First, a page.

Former Prime Minister Sir Mekere Morauta said today the O’Neill Government’s proposed $US300 million (K1 billion) International Finance Corporation borrowing was a smoke-screen and would do little to solve the country’s economic and financial problems.
“I am surprised that the IFC would even consider such a loan,” he said.
“The Prime Minister cannot borrow his way out of the problems he has created.
“The budgetary and financial problems the country is facing will not be cured by band-aids such as this. In fact it will only make matters worse.”
Sir Mekere said the Prime Minister’s justification for the loan is a lack of foreign exchange, which is crippling business and commerce and leading to increased hardship for ordinary Papua New Guineans such as job losses, rising prices and a collapse in service delivery.
Yes, Mr O’Neill’s incompetent management has created a foreign exchange crisis, amongst other difficulties.
But the only solution is economic reform that is properly designed, financed and implemented over the next several years.
“That will be painful and difficult enough, but it will be nothing compared to what will happen if Mr O’Neill continues on his current path,” Sir Mekere said.
“It is not the IFC’s usual role to provide balance of payments support to governments, but this is essentially what is being proposed, according to the Prime Minister. The IFC usually takes equity, lends directly to business, or both.
“Mr O’Neill’s proposal lacks transparency; with the Government squeezing banks to finance its spending, there is a risk the loan in effect becomes Budget support through the back door.
“IFC is not set up to manage the kind of risks associated with this proposal. What is needed is a proper economic and structural reform program, supported by a balance of payments loan from the IMF.”
Sir Mekere said the loan will only temporarily ease Mr O’Neill’s foreign exchange crisis - $US300 million is a drop in the ocean compared to the huge accumulated backlog of foreign exchange demand in the banking system and the financing gap in the budget.
It will disappear overnight and then we will be back to square one, he said.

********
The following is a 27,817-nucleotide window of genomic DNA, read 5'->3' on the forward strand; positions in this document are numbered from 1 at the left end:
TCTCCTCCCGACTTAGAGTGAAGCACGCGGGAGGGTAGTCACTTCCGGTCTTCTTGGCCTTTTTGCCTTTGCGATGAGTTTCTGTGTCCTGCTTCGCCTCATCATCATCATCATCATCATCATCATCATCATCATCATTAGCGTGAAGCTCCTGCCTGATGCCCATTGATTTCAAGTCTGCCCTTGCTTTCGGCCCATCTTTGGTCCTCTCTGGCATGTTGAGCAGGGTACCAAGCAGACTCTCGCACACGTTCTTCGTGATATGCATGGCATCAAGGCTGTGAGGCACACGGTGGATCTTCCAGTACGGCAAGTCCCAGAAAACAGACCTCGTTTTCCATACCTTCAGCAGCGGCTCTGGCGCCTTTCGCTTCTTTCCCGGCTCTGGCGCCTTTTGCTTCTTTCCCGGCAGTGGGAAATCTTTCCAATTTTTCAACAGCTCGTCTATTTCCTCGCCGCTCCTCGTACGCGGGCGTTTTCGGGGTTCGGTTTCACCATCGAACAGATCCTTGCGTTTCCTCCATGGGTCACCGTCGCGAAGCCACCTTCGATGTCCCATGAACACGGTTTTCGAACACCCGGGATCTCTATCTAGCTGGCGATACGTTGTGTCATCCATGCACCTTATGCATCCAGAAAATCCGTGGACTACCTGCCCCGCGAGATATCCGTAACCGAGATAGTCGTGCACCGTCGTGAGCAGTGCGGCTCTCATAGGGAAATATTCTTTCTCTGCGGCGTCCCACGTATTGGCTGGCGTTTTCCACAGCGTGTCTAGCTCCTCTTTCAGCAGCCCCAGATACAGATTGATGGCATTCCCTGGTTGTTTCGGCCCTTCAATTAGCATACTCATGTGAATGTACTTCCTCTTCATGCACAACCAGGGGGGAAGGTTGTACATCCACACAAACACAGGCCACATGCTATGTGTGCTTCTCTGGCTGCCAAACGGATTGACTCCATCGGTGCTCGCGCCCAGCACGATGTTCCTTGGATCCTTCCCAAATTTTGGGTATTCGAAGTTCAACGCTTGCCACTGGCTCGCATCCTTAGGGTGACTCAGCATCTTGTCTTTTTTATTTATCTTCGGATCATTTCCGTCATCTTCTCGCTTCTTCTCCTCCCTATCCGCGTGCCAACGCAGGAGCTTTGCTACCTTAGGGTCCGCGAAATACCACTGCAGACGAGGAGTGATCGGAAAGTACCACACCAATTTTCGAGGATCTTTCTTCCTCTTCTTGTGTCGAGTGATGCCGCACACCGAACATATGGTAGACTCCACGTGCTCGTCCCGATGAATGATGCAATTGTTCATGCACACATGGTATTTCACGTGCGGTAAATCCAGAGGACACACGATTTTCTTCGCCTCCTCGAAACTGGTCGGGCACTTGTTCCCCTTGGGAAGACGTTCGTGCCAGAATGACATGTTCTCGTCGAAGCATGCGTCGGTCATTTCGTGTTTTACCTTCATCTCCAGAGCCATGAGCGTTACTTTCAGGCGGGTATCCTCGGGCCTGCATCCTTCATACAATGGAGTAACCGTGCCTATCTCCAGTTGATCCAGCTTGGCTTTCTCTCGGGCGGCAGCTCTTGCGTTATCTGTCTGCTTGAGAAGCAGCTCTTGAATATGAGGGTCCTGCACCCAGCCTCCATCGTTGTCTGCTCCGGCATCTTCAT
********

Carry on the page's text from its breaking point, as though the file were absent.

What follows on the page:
The loan will also add to the dangerous official debt burden that Mr O’Neill has created.
In 2011 when Mr O’Neill came to power, official debt was K7 billion. By 2015 it had more than doubled to K17.8 billion, and rising.
In 2015 the annual interest bill on the official debt of K17.8 billion was K1.5 billion.
That interest payment is higher than spending on essential services such as Health, Education, Transport and Law and Order, which are all receiving less than K1.5 billion each in the 2016 Budget.
But the “official figure” of K17.8 billion excludes the K3 billion UBS loan, borrowings by State-Owned Enterprises including the drawdown of funds from the K6 billion Chinese ExIm Bank line of credit, contingent liabilities and other off-balance-sheet items.
Today actual debt has risen to at least K27 billion, so the actual annual repayment is likely to be more than K2.3 billion.
More borrowing is not the right answer, Sir Mekere said.
Mr O’Neill needs to recognise that there are no quick, easy fixes for the problems he has created through wasteful spending and reckless borrowing.
An example of his cargo cult mentality was his prediction last week that all would be well because oil-producing states would agree to a production clampdown, thus increasing oil and gas prices.
Unfortunately for the Prime Minister, economic and financial management is not determined by media spin or crossed fingers.
The oil price is back under $US40 a barrel – compared to the $US54 on which the 2016 Budget was based – after producers failed to cut production.
“We are only four months into 2016 and already Mr O’Neill’s budget is in tatters and needs to be redone,” Sir Mekere said.
“Sensible, responsible and orderly solutions are required.”